8. What topics do the regulations cover for fund administrators?

The regulations replace Chapter 5 of the AIF Rulebook entitled Fund Administrator Requirements, and include those requirements outlined above as well as the following:

  • Fund prospectus;
  • Client assets;
  • Directors: residency is now defined as being present in the State for 110 working days;
  • Outsourcing: a new annual return to the Central Bank is required (see question nine below) and certain activities are prohibited from being outsourced (see question 10 below); and
  • Own funds and capital adequacy requirements for fund administrators: similar to the Capital Requirements Directive (CRD), there is a requirement to develop a risk analysis and capital adequacy assessment process which is documented to identify, assess and manage risk.

9. What is the annual outsourcing return requirement for fund administrators?

The Central Bank issued a letter to all fund administrators on 7 March 2017, which emphasised that requirements on the outsourcing of administration activities in relation to investment funds are structured so that all fund administrators maintain a consistent standard of oversight of Outsourcing Service Providers (OSPs) and retain ultimate responsibility for the outsourced activities.

The letter stated that between 48-61% of fund administration activities were carried out by OSPs as at 31 December 2015, based on the five larger Irish fund administrators they reviewed. To that end, the new regulations require fund administrators to submit an outsourcing return to the Central Bank annually, which contains the following information at the end of the calendar year:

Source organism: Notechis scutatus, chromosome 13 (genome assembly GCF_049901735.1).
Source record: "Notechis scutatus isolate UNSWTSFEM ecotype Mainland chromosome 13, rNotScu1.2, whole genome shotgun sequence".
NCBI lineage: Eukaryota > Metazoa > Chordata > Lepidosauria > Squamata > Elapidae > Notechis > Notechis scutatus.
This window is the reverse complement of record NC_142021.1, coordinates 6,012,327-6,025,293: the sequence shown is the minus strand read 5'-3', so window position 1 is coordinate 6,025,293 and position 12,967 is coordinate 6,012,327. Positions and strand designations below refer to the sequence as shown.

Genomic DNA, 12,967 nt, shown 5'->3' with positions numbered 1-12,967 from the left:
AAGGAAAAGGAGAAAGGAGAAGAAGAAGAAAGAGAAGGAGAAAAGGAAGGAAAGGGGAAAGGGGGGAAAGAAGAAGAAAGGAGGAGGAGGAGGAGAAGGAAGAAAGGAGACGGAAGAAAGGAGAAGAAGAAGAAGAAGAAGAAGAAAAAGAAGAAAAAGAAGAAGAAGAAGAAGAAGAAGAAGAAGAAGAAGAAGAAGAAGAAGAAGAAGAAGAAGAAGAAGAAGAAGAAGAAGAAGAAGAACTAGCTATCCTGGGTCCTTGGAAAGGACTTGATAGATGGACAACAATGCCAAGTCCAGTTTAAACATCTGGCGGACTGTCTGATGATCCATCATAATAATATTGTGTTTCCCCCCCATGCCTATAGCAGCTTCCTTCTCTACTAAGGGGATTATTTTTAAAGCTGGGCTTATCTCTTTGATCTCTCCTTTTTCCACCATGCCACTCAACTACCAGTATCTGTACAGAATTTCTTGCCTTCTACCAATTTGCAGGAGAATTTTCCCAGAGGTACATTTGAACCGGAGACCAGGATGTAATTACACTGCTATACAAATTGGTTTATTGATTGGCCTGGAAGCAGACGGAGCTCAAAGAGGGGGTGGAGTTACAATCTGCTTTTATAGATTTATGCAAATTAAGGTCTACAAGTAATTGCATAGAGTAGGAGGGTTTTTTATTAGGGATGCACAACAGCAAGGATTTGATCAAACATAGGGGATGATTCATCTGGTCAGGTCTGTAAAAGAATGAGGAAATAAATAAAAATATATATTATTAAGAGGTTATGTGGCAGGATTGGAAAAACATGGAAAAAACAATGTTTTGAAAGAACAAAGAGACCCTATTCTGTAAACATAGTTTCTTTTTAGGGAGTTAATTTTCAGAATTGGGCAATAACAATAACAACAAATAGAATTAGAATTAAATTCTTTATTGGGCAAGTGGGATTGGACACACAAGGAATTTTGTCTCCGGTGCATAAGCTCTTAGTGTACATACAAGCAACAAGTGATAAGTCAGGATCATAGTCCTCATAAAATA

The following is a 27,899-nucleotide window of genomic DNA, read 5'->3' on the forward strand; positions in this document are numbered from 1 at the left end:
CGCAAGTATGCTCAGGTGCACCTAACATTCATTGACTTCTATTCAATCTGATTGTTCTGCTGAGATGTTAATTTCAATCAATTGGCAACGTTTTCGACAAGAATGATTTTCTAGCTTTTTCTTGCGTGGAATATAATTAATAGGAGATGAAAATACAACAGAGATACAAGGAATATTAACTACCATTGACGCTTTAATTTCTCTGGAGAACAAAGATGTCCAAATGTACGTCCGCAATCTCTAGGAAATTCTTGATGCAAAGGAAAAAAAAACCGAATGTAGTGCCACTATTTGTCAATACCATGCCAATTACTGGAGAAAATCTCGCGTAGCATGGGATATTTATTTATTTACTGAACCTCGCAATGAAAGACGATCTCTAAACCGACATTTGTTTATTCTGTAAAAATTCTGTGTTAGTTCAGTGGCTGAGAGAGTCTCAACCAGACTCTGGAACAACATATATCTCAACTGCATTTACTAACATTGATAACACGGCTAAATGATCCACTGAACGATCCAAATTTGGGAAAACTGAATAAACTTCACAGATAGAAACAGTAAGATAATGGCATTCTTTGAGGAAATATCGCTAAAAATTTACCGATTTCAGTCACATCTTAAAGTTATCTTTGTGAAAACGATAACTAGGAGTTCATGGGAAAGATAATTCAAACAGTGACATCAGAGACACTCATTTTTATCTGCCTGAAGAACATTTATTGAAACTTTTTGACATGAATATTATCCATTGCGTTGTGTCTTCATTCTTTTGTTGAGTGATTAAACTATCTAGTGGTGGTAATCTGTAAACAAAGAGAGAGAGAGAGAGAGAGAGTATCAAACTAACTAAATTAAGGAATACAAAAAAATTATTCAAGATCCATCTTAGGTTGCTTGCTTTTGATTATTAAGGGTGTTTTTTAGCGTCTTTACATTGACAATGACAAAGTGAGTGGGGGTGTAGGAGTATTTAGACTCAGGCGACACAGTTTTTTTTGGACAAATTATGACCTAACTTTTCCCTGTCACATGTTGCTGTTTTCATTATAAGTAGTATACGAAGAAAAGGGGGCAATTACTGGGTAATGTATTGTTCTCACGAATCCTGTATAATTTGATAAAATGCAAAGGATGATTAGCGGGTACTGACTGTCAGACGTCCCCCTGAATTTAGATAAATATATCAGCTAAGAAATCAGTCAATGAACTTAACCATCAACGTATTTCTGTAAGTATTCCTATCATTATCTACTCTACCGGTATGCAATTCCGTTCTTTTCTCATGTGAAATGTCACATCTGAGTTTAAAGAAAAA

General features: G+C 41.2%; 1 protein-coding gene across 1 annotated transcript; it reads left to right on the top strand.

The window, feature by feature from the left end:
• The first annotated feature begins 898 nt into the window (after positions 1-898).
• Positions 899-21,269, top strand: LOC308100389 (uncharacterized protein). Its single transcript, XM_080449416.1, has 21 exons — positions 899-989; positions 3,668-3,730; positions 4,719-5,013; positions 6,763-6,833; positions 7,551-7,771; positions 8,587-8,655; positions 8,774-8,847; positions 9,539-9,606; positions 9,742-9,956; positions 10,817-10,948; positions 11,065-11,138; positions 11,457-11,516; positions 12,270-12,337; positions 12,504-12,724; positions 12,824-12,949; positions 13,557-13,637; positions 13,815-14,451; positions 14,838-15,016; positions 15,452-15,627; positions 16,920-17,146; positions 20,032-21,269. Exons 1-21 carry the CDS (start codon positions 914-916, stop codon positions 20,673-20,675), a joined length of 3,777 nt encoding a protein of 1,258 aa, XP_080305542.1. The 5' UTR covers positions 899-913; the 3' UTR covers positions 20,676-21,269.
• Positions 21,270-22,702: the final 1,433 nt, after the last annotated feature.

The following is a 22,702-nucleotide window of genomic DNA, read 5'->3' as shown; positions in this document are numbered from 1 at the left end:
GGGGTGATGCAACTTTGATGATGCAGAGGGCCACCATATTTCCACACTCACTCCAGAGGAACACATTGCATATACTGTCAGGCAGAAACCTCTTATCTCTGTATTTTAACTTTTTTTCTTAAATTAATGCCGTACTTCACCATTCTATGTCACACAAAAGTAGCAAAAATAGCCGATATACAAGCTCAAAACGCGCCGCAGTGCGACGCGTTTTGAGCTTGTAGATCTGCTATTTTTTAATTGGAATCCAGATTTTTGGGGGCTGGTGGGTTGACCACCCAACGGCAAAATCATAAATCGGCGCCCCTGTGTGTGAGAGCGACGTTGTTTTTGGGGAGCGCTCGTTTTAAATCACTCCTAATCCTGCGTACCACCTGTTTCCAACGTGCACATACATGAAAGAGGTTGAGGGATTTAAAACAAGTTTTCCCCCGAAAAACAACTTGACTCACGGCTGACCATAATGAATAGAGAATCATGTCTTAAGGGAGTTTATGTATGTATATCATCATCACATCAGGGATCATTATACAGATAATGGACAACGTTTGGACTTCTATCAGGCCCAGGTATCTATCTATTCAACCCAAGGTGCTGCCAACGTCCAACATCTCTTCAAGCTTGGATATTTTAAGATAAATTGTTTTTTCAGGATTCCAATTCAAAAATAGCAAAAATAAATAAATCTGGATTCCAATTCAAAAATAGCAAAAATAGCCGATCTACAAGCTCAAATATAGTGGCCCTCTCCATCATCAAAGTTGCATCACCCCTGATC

• All outsourcing arrangements entered into by the fund administrator;
  • The location of the outsourcing service provider;
  • The date from which the fund administrator was permitted to enter into the outsourcing arrangement; and
  • The names of all investment funds in the event that the fund administrator has outsourced the release of the final net asset value (NAV) where permitted (under permission from the Central Bank).

It is important to note that governance and oversight of outsourcing remains a key control for the directors in order to ensure they minimise potential risks arising from outsourcing. The Central Bank included observations and recommendations regarding outsourcing arrangements within Irish fund administrators, which should be adhered. The recommendations include a documented, formalised outsourcing policy and the establishment of an outsourcing committee.

10. What activities cannot be outsourced for fund administrators?

The Central Bank guidance for fund administrator outsourcing dictates that core management functions shall not be outsourced in order for the fund administrator to exercise adequate and effective control and decision-making. Core management functions include:

  • Setting the risk strategy;
  • Setting the risk policy;
  • Setting the risk-bearing capacity of the fund administrator;
  • Management functions, such as the setting of strategies and policies in respect of the fund administrator’s risk profile and control;
  • Oversight of the operation of the fund administrator’s processes;
  • The final responsibility towards clients and the Central Bank;
  • Maintenance of the shareholder register; and
  • The check and release of the investment fund’s final NAV.
Sarah Lane is Director, Financial Services Risk & Regulation, at Mazars.